We have a problem here at The Cunning Plan household. This is going to be a sticky one, taking all of my resolve and much of my energy in terms of putting the proverbial money where the mouth is, if you get my drift. I may have to rely on Mike for strength. To be succinct, our problem is that our daughter,Claire, is moving home for awhile as part of her own cunning plan for the future. It’s not what you think. This isn’t a ‘rebound kid’ situation. She has a great job and is a fully formed grownup. We welcome her back and look forward to having her. But not her stuff. We don’t look forward to her stuff.
Actually, to be brutally fair, it’s not really HER stuff we’re not looking forward to. Oh, sure, there will be the usual transition time where we all learn to live differently in the house once more and people wrangle for personal space for their belongings (NOT in the middle of the sitting room, okay?) But we’ll get through all that. After all, we’re all adults here. The real problem is that she is bringing home more of OUR stuff in the way of furniture. Claire has the most adorable apartment in the world. It’s in an old Victorian house, has a bay window, hardwood floors, and an exquisite little fireplace. And it’s almost completely furnished with our furniture. Ouch. She’s going to be bringing an apartment full of furniture back home. Do I need to explain this further?
How does a mild-mannered family of 4 collect this massive amount of furniture (asks the curious reader)? Here’s the gist of that: Mike and I have been married for almost 30 years. Most people collect a myriad assortment of furnishings over that amount of time. In addition to the sheer number of years, I have a tendency to be somewhat…’creative’. Yes. That’s the word. Creative. And while I love really good, solid furniture that stands the test of time, I am pretty frugal when it comes to purchasing furniture. Okay, fine! I’m cheap when it comes to purchasing furniture. There is something about putting down several thousand dollars for, say, a couple of chairs, that just gives me pause. I’m getting better about that as I get older, but for the greater part of 3 decades I have had an alter ego that has landed us in this mess. Who is this alter ego, ask the inquiring minds among you? Melissa White: Furniture Stripper!
So much of the furniture we now own are pieces that I found for almost nothing at a rummage sale, or thrift shop, or the like and then nursed back to life. Pieces like the solid maple gateleg table I bought for $25 when Claire was about 5. It had several layers of paint on it. I stripped it, sanded it, stained it and painted the legs black. It’s beautiful. Or how about the solid maple dressing table with Queen Anne legs that I bought from someone for 20$ when Claire was 3? It’s heavy as all heck and has graceful lines. Again with the stripping, sanding, staining. It’s a fantastic piece of furniture and has been used as her dress-up table, my desk, and a sofa table over the years. It’s very versatile.
Then there are the two overstuffed chairs with rolled arms I bought because I knew they were quality pieces. I paid the best upholsterer in town to do them in taupe velvet. They are classic. I probably cannot buy chairs of this quality anywhere. And there is the very old steamer trunk I bought when I was in highschool. It was my first ‘antique’. I refinished the wood on the outside, wrote my name on the inside, and took it to college with me.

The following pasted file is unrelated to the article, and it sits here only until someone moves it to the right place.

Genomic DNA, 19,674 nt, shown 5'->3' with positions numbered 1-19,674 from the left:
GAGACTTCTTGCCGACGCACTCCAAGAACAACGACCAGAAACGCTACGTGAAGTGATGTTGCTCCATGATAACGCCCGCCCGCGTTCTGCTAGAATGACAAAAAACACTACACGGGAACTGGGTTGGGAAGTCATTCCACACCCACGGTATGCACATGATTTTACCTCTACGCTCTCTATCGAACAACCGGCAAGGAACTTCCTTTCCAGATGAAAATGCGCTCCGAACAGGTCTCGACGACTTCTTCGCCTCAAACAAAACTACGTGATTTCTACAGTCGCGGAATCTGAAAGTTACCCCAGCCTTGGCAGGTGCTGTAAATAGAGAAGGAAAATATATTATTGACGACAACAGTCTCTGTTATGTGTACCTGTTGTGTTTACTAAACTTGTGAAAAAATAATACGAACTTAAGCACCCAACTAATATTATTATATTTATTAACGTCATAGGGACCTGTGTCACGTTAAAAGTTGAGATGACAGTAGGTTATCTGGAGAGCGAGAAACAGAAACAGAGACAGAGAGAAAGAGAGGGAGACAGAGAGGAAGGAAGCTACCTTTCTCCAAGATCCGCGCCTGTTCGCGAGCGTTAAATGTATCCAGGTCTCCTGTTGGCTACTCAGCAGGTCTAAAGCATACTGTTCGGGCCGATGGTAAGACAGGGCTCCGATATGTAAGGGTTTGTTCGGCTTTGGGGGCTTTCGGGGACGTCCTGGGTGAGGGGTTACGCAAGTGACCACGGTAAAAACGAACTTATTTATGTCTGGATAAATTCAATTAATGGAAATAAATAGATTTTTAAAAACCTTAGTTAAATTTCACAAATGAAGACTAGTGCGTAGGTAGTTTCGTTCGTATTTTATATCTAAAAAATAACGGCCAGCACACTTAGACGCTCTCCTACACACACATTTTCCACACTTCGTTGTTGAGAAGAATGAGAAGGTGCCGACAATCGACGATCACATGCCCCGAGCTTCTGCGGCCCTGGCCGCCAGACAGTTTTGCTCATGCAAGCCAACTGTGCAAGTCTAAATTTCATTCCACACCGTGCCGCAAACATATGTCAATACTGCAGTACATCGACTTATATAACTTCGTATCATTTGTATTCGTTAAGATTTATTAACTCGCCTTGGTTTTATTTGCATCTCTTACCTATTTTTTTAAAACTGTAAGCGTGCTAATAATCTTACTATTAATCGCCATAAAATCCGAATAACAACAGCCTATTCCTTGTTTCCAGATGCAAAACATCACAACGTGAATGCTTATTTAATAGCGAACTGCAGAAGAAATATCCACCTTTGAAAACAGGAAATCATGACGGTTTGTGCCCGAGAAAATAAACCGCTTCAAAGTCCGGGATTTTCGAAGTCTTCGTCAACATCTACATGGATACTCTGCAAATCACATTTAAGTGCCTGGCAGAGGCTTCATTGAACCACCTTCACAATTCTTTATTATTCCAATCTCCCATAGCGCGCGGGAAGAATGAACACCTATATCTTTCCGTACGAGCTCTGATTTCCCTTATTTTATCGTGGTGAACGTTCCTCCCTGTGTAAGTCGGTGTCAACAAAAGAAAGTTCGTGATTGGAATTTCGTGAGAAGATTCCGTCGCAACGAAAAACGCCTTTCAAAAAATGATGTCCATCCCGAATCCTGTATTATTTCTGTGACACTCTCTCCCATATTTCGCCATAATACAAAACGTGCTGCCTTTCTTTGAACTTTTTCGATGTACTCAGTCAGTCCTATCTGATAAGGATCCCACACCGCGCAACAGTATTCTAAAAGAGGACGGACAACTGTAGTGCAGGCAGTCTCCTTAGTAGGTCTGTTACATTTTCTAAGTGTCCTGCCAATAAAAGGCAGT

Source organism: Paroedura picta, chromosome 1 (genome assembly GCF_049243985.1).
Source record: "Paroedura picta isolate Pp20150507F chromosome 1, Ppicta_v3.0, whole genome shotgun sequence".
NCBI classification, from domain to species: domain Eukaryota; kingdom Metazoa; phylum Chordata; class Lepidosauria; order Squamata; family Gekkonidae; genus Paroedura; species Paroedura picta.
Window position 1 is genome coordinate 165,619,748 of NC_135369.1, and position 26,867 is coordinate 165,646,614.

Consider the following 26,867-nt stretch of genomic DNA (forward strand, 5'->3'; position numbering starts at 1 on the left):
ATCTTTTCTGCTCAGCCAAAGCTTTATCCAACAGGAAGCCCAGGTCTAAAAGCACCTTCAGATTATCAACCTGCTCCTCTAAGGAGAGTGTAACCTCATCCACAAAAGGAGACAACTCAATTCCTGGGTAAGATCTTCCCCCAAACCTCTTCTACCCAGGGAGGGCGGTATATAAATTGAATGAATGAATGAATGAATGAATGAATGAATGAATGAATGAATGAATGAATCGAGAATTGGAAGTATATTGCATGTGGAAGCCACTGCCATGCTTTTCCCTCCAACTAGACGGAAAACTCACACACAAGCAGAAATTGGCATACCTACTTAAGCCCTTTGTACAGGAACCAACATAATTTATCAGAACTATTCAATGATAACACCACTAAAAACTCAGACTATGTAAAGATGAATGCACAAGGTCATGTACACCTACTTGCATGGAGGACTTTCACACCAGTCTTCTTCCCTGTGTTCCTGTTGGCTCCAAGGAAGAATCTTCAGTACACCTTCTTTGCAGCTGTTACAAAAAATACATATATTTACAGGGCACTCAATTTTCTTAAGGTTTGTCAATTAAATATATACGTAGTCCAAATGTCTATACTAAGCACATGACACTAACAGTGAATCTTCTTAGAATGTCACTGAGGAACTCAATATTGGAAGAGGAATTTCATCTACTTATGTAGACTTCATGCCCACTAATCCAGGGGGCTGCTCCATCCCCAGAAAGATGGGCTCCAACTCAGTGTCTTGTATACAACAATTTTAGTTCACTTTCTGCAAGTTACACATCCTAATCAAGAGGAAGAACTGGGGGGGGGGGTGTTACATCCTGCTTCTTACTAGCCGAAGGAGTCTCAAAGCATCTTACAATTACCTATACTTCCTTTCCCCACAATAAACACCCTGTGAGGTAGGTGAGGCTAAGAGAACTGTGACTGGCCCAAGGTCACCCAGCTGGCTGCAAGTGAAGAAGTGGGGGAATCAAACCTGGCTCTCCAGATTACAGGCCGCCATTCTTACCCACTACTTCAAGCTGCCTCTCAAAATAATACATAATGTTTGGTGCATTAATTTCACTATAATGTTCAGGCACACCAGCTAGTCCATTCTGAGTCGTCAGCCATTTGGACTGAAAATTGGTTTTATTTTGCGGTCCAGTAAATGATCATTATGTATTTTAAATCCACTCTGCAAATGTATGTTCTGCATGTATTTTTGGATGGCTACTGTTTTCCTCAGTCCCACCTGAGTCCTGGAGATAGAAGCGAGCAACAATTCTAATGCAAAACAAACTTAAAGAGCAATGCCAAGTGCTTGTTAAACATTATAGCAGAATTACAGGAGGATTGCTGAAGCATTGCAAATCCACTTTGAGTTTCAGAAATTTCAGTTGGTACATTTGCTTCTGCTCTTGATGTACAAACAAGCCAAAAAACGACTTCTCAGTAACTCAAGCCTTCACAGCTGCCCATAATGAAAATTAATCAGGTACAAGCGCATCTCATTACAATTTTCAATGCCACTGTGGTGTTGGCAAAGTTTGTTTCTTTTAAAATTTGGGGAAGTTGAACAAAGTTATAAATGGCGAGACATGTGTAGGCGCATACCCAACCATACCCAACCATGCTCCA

This is only a small sampling of the pieces I must decide about. (Oh, those velvet chairs are staying. Let’s be clear about that right now.) So much of our family’s history is represented in these pieces. Many of them I bought when the children were young. We couldn’t afford to buy nice furniture without going into debt, and we didn’t want to do that. But I wanted nice things. So I became pretty good at something I enjoyed anyhow. And we ended up with a home filled with priceless pieces that are personal and lovely and somehow make our home warmer than new furniture ever could. I have an oak dresser that belonged to my parents when they were first married. I have two large book cases that my mom got in the early 1970’s. I have a solid wood buffet that my mom got when I was a young child, now refinished with funky green glass handles. I grew up with those pieces, and they are really nice. I would choose them again today. They are irreplaceable. How could I possibly part with them now? These choices are going to be really hard.
I had a dream a few nights ago that I was back in college somewhere and someone had stolen my bike. I was late to class and arrived pushing a shopping cart with only one item in it: a bike lock. I pushed that cart across the front of the class, in front of the teacher, and then all the way to the back of the class before being seated. That dream is pretty clear to me. I do feel as though I am learning new and hard things, lessons for which I am only marginally prepared. I have no idea how I’m going to get from one “class” to the next, as though somehow I’ve been too cavalier in protecting what is mine. I am left with the lock, but my bike is gone. It’s apparent that between releasing myself from the ownership of things that are intimately entwined with my personal history and publishing this blog to share that process, some part of me is beginning to feel like a homeless person on parade.
I know this feeling will pass. I realize it’s all a part of the process of letting go. But I’m reminded, once again, that reading about something is so much easier than doing that thing. So Peter Walsh, if you are reading this blog (as if…) please be gentle with me. Because I’m not going to promise that I can let everything go in one fell swoop. Maybe there is a reason why this is a 4 year plan.